Hola everyone. After a break from traveling, I had the opportunity to spend 2 weeks in Spain to start off the new year. I visited Barcelona in the summer for only two days, and I knew that I would definitely want to go back some day. I had met a girl this semester who is an exchange student. She invited me to come visit her and her family for a few weeks. I knew I couldn’t pass up this opportunity to embrace another culture. Staying with her family allowed me to really take in the culture: the food, holidays, social lives, schedules, and much more. I did not take my computer there, so many of my thoughts were probably lost over the past few weeks. This post will be long and possibly hard to follow my random thoughts, so please bear with me.
As always, I use student travel agencies to buy my plane tickets. These agencies are perfect for cheap traveling. The prices are lower than anywhere else but only students can take advantage of these. I’d definitely recommend these to students looking for really good deals. As I was looking for tickets, I noticed that every flight on these agencies’ websites had layovers in Amsterdam. Many had very long layovers (up to 7 or 8 hours). My curiosity forced me to research a bit further, and a little help from Google taught me that traveling to the city of Amsterdam from the airport is cheap, easy, and quick. Only about $6 each way by train and about a 20 minute train ride. This obviously intrigued me. Seeing such a famous city like Amsterdam for 3 or 4 hours for almost free, could it get much better? I immediately found a flight that worked with the 7 hour layover and started planning. I booked my ticket only about 3 weeks before I actually left. This was the spur of a moment kind of thing. Although my friend lives in the northwest part of Spain, I decided to fly into Madrid for three reasons: 1) Flying into Madrid was about 30% cheaper 2) I wanted to see the city of Madrid while I have the chance 3) Public transportation in Europe is amazing. An 8 hour bus right overnight to a small city in northwest Spain doesn’t bother me a bit when I could see another city with so much history, and actually save money by doing it. Obviously I chose my major as finance for a reason.
I decided to fly out on the night of December 30th and reach my final desination of Madrid on New Year’s Eve at 8:00 p.m. Accordingly, I booked my hostel two blocks from Puerta Del Sol, the sight of the biggest New Year’s event in Spain. Pretty much the Times Square celebration of Spain. I couldn’t ask for better timing. Then I was to take a bus on the 1st of January to Pontevedra, her hometown in northwest Spain. Now that you know the plans, come along with me on the journey.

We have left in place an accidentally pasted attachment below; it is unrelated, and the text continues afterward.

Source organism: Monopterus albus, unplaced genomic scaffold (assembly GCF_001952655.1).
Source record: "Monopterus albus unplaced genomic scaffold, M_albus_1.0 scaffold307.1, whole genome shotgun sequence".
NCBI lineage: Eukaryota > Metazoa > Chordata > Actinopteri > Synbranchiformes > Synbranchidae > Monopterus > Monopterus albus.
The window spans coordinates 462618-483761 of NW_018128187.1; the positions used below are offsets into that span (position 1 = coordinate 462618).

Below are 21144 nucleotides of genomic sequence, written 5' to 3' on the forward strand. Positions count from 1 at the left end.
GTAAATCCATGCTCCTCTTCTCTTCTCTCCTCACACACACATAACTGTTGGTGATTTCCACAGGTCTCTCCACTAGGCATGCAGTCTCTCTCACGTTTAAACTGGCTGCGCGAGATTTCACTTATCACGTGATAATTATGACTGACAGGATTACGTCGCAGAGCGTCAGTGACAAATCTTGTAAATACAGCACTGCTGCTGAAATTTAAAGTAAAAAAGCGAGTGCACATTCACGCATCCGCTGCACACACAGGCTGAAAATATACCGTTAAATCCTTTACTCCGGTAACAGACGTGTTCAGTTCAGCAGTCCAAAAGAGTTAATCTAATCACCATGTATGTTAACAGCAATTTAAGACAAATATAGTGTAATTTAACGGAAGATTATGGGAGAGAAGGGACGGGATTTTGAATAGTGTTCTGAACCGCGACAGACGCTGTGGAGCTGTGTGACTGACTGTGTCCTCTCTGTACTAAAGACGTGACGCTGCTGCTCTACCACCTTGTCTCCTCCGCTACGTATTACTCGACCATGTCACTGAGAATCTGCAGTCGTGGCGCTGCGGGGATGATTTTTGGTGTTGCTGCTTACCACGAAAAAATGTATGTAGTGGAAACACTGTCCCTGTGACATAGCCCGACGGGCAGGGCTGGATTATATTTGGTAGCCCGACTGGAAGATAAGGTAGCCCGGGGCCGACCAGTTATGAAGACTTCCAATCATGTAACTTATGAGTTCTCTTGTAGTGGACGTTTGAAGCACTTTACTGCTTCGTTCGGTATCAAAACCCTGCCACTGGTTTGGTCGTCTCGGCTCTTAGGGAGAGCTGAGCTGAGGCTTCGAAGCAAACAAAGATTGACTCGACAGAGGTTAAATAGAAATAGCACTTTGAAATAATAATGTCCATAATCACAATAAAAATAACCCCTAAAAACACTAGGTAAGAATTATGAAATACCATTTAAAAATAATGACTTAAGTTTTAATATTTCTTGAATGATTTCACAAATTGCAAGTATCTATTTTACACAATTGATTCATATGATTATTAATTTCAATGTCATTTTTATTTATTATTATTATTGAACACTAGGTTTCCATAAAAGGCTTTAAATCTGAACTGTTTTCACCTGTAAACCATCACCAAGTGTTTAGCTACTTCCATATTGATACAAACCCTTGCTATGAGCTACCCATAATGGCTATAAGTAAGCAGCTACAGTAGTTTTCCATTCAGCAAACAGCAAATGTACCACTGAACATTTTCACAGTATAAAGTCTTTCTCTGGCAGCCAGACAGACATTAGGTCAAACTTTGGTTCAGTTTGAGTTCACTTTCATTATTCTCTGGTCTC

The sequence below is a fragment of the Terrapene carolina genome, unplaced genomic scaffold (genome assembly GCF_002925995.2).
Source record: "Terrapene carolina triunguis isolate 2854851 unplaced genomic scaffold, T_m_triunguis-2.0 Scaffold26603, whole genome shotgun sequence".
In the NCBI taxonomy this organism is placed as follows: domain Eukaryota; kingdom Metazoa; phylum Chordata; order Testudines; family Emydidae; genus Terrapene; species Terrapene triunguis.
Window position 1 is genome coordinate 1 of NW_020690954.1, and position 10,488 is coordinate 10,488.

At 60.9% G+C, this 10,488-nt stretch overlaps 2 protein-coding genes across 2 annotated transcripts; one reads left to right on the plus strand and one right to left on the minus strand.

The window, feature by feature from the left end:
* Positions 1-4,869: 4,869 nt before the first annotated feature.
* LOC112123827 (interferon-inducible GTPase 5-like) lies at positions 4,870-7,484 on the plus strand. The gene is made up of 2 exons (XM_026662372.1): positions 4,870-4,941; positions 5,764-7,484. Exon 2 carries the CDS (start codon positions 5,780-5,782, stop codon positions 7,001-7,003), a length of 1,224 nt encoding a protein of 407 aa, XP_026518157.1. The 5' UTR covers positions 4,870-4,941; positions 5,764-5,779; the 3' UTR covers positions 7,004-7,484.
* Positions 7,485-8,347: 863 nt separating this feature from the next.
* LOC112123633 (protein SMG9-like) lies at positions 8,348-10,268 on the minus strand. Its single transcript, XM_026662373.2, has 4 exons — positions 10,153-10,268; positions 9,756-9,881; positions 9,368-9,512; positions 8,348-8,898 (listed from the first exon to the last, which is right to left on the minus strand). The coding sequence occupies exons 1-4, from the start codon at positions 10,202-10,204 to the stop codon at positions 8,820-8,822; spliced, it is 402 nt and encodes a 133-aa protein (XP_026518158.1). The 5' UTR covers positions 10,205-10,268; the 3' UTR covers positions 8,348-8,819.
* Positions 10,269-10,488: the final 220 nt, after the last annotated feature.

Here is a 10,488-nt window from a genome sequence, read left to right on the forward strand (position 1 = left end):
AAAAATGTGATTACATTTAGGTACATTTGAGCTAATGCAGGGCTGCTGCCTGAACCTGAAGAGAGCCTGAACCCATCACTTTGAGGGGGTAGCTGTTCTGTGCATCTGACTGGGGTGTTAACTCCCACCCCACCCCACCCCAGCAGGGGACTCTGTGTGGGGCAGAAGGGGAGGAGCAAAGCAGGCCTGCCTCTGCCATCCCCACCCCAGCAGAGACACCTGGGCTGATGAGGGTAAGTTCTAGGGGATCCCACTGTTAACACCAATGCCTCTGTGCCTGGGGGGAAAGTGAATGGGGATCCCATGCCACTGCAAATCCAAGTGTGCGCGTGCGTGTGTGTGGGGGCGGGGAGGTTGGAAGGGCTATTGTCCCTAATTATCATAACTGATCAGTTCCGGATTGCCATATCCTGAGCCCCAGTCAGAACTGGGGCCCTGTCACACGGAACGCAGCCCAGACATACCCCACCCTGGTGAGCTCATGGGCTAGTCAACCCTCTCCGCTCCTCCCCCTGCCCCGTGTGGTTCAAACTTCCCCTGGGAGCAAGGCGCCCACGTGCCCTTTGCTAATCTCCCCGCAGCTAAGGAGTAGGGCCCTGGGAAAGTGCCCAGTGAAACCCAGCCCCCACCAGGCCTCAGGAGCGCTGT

I carefully researched Amsterdam and what to do there since I only had 3 or 4 hour to actually walk around the city. I decided on the Anne Frank House, walk to the Dam (the city square), walk through the red light district, and to take a canal boat tour if I have time. Since I hadn’t read the Diary of Anne Frank since I was 11, I picked up the book right before going to the airport. On my flight, I was able to read only 20 pages between my naps and conversations with the people sitting next to me. This 20 pages was enough to refresh me on the book and to get a good idea of how the hiding is described in the book. On a side note, I get excited on these long flights to find out who I will be sitting by. Sitting by someone for 8 hours can be absolute silence or it could be a fun time. For example, I still keep in touch once in a while with the guy from Botswana who I met on my way to London in May. On my flight to Amsterdam from Chicago, I sat by a guy from Chicago heading to Ghana for a vacation and a guy heading back to his home in France after a week vacation in Chicago.
The guy from France was particularly interesting, because we talked about a topic that interests me: why do Americans have relatively so few vacations days? I may have talked about this before, but the average American gets about 12 vacation days a year (not including national holidays) compared to the French who, on average, have about 30 vacation days per year. I did a bit of research on this, and the US does rank first in productivity in the G8 countries. But somehow France is ranked #2 in productivity with this many vacation days.
After landing in Amsterdam, I quickly found the lockers to store my luggage and then went right to the train station. After accidentally paying double for a 1st class train ticket, I got into the very comfortable upper level of the train with nice leather seats and as much space as I needed. Was it worth the extra 3 euros for the 15 minute right? Of course not, but I bought my ticket too quickly without noticing what I was doing.
I got off the train, got my bearings, and began walking towards the Anne Frank House. Immeditately, I noticed the beautiful architecture and canals. Amsterdam has been called the Venice of the North because of its extensive canal system, and it makes for a very nice design for the city. While walking along the non-tourist streets, you would never think Amsterdam is as big as it is. It is so quiet with such nice architecture, you would never know a million people live here. These quiet streets also make it seem like such an innocent city, and you’d never guess that it’s two biggest attractions are its legal marijuana and its Red Light District.